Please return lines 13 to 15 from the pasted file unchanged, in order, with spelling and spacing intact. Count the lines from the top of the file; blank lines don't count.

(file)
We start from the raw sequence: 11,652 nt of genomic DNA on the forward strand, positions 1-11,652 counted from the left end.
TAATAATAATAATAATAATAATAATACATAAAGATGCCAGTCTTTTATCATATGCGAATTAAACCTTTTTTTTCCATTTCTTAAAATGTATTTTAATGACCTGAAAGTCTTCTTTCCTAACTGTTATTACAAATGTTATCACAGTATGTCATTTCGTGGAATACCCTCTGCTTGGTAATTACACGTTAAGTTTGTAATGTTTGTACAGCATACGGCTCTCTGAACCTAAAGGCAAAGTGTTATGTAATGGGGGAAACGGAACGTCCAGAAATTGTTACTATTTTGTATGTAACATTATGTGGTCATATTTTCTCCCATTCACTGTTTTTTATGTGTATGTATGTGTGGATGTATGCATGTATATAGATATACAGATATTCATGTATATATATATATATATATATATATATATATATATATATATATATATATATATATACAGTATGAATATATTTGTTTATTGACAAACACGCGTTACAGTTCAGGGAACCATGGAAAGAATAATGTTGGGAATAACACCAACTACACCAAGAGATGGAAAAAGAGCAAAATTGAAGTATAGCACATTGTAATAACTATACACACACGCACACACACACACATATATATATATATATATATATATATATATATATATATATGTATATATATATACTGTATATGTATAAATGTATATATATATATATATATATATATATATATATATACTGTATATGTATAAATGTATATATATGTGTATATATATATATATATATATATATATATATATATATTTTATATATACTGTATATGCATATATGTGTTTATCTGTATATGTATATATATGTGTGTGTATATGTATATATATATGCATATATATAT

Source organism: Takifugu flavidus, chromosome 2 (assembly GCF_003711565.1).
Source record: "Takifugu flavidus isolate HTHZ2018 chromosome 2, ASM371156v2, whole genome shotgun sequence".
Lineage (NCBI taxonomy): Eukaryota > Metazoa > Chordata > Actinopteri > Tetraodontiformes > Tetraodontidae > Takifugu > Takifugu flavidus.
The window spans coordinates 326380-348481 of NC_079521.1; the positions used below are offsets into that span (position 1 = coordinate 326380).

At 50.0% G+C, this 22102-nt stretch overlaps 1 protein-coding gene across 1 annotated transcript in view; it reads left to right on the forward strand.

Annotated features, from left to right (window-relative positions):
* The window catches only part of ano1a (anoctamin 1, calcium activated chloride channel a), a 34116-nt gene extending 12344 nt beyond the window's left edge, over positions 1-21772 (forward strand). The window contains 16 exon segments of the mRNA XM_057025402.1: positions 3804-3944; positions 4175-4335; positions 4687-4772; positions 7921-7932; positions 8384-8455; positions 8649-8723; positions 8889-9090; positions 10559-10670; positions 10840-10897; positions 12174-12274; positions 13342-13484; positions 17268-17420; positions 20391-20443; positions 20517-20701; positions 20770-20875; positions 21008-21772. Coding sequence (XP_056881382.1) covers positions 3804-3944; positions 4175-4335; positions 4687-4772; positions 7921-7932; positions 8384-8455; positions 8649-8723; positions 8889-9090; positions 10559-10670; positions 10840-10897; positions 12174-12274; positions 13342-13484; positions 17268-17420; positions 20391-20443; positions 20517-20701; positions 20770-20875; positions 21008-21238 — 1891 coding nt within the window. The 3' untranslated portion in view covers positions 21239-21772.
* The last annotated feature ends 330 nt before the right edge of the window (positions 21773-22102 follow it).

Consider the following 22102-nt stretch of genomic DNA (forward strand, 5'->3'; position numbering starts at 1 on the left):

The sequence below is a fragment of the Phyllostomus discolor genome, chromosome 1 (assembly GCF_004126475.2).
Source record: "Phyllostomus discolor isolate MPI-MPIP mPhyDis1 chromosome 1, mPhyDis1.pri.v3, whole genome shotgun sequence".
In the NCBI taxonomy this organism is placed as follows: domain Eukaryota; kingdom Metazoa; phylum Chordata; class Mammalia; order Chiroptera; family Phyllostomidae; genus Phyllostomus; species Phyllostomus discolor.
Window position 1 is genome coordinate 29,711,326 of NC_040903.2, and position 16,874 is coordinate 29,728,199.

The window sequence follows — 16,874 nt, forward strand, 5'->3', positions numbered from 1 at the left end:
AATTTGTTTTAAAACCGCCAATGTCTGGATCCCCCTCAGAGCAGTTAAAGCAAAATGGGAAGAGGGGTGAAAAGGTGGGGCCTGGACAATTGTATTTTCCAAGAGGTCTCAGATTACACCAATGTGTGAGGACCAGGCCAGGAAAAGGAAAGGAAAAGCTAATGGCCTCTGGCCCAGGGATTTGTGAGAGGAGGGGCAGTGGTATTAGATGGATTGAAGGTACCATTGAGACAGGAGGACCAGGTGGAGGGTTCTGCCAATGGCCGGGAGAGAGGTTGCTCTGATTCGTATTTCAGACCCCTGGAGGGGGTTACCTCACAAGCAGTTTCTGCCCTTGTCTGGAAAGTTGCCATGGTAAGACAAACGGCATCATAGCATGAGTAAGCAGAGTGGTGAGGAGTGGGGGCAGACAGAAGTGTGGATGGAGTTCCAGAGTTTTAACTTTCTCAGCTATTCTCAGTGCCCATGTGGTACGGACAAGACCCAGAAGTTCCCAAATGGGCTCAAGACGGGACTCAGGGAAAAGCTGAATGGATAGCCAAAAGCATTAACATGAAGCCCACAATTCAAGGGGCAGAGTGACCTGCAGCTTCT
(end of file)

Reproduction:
Source record: "Phyllostomus discolor isolate MPI-MPIP mPhyDis1 chromosome 1, mPhyDis1.pri.v3, whole genome shotgun sequence".
In the NCBI taxonomy this organism is placed as follows: domain Eukaryota; kingdom Metazoa; phylum Chordata; class Mammalia; order Chiroptera; family Phyllostomidae; genus Phyllostomus; species Phyllostomus discolor.
Window position 1 is genome coordinate 29,711,326 of NC_040903.2, and position 16,874 is coordinate 29,728,199.